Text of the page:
The thirty-four women included the top-ranking women in each of the PLO's major factions, both in the diaspora and in the Occupied Territories. The number of factions in the Palestinian movement has always been in flux, but there are five that have had enduring women's groups: Fateh; the Popular Front for the Liberation of Palestine; the Democratic Front for the Liberation of Palestine (now split into the Democratic Front and the Palestinian Democratic Union Party); the Palestine Communist Party (now the Palestine People's Party), and the Arab Liberation Front, which is affiliated with the Iraqi Ba'ath Party. The women's organization of the Arab Liberation Front was strong, mainly in Iraq where there is a small Palestinian community but, in recent years there has been an increase in its activities in the Occupied Territories. The strength of the Palestine Communist Party, which only joined the PLO in 1987, is in the Occupied Territories (xii)."
If this very description of the perseverance of the Palestinian woman is not in and of itself enough to serve as the basis, the foundation, for a policing action by the state in some not so distant future; then it will defy the existing narrative that arises out of the Islamic tradition and culture.
Stateless Islamic Terrorists
Of the social phenomenon arising out of the historic narrative, moving into the modern narrative, and evolving into a living narrative is Islamic fundamental terrorism. This movement has grown into a world-wide one, and does not appear it will dissipate or even grow smaller any time soon. Islamic terrorism is a movement that has targeted not just non-Islamic nations, but includes Islamic nations that follow a course of Islam that stands in opposition to the course of fundamentalism. We see terrorist attacks in Saudi Arabia, Egypt, Afghanistan, Iraq, Pakistan, and anywhere that the fundamentalists perceive Islam has gone astray of their fundamental interpretation and application of Islamic law. What we have in the present time is a stateless terrorist organization policing the world based on its own interpretation of the historic narrative in Islam.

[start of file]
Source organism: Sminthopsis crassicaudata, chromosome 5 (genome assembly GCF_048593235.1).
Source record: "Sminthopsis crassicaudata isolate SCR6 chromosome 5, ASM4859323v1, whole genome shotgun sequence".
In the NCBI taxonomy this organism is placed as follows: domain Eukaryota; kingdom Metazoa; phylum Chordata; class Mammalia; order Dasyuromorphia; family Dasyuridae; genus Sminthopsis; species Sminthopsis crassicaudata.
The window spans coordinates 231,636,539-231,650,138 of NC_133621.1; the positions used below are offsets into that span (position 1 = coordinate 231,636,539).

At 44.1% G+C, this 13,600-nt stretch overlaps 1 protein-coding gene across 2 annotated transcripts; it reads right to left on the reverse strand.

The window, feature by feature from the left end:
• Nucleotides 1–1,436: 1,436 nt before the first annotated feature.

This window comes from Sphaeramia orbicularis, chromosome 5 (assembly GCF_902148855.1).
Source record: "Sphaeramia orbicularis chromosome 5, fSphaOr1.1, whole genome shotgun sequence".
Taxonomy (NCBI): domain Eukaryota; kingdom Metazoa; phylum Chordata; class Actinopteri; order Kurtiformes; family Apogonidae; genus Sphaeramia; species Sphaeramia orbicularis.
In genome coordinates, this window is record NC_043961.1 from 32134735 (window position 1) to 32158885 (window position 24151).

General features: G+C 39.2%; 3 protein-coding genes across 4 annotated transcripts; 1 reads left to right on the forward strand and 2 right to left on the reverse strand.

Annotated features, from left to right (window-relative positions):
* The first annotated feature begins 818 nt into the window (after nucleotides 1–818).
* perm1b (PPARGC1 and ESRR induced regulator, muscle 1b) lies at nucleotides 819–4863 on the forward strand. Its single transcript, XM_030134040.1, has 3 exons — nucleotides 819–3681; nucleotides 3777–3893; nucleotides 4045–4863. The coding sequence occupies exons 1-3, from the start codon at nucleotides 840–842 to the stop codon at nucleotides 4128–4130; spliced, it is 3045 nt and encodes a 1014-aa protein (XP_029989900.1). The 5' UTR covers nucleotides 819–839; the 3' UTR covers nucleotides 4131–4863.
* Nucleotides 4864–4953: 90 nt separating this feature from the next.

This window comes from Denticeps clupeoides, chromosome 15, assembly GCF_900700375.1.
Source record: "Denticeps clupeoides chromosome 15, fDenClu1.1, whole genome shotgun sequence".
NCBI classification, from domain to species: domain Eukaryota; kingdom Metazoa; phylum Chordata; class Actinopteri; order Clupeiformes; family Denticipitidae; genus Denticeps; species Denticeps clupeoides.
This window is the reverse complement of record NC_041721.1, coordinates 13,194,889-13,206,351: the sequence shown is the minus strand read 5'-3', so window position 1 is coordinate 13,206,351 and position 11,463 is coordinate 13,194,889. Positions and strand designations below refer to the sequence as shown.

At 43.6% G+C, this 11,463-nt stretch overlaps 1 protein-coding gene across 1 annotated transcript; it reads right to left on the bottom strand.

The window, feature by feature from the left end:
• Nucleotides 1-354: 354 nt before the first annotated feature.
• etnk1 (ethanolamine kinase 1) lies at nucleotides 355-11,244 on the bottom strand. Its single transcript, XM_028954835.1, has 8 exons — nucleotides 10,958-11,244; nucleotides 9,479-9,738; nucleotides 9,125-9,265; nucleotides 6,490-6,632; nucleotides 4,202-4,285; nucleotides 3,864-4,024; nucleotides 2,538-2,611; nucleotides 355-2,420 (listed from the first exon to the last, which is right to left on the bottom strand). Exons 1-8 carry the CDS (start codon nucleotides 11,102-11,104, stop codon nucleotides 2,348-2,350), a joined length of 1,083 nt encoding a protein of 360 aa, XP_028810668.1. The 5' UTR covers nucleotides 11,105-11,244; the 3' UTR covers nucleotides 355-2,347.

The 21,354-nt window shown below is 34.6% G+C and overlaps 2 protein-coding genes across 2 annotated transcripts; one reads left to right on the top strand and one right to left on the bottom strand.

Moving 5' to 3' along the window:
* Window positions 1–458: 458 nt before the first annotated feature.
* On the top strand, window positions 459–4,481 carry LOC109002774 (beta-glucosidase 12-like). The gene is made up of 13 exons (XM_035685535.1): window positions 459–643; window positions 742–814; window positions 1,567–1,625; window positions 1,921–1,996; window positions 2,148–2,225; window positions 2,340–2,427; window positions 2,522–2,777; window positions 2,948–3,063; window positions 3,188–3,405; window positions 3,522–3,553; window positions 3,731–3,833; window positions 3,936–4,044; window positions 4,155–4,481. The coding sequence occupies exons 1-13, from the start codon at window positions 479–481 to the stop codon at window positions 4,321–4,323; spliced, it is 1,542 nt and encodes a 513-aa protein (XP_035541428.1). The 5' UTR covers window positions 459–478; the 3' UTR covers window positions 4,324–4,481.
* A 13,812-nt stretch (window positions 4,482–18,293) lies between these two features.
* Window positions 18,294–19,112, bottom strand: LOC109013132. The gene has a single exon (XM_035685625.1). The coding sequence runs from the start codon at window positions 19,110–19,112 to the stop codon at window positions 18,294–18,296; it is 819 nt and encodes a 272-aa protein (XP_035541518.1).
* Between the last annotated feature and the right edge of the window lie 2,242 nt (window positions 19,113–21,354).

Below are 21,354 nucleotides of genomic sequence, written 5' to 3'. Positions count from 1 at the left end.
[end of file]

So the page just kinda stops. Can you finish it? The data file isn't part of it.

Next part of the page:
THE PROJECT of MULTIPLE MODERNITIES presents a challenge to the monocivilizational narratives of "Western modernity." It attempts to reintroduce some of the pluralistic features of Western modernity that were repressed, marginalized, or simply forgotten on the side paths of modernity's historical and intellectual trajectory. It also attempts to open up readings of the modernization of other civilizations and cultures. Modernity, as it is currently reappropriated, rejected, distorted, or simply reshaped and produced in a plurality of contexts other than the Western one, becomes both a historical and an intellectual challenge to established norms of analysis. Decentralizing the West and reflecting on modernity from its edge, from a non-Western perspective -- and an Islamic one at that-can spell out the limits of modernity, generate new conceptualizations, and raise questions concerning modernity (Gole 2000:91)."
The response of nation-states to the new conceptualizations created by Islamic fundamentalism has ranged from forming units to detect and destroy the fundamentalist groups that operate within any given country, including non-Islamic nations like the UK, or America. Of course, America's response has been to militarily take the fundamentalists, accepting their 2001 attack against the World Trade Center and the Pentagon as an act of war, and going to war against an enemy that may never go away, or be beaten down.
The process of distancing from Islamic traditions, participation in modern society, and the individuation of Islamist actors may engender a dilution of the movement within democratic and market structures, consequently putting an end to the alternative claims of the Islamist project. On the other hand, the affirmation of Islamic difference and purity and the maintenance of boundaries may lead to the rejection of modernity and the establishment of autocratic regimes (91)."
This brief study has attempted to examine the narrative in policing Islamic movements in the modern world today. We see that in many of the nations, the colonial period of those nations have played a significant role in the contemporary post-independence state. Unfortunately, as is the case of Algeria, the contemporary state has become mired in its colonial narrative and unable to advance forward towards the freedoms of independence that it fought to win. Policing these conditions in Algeria has manifested itself in a multiple of ways, some mimicking the colonial state and all resulting in a continuation of the violence that has seized the state since its independence.
The influence of westernization on Islamic women in Iran was one that so outraged the Islamic clerics who succeeded the Shah of Iran that the ruling clerics embarked upon a policing of that influence that has taken the state back to the medieval period of its history. While the Egypt's own unique historical and Islamic narratives have been…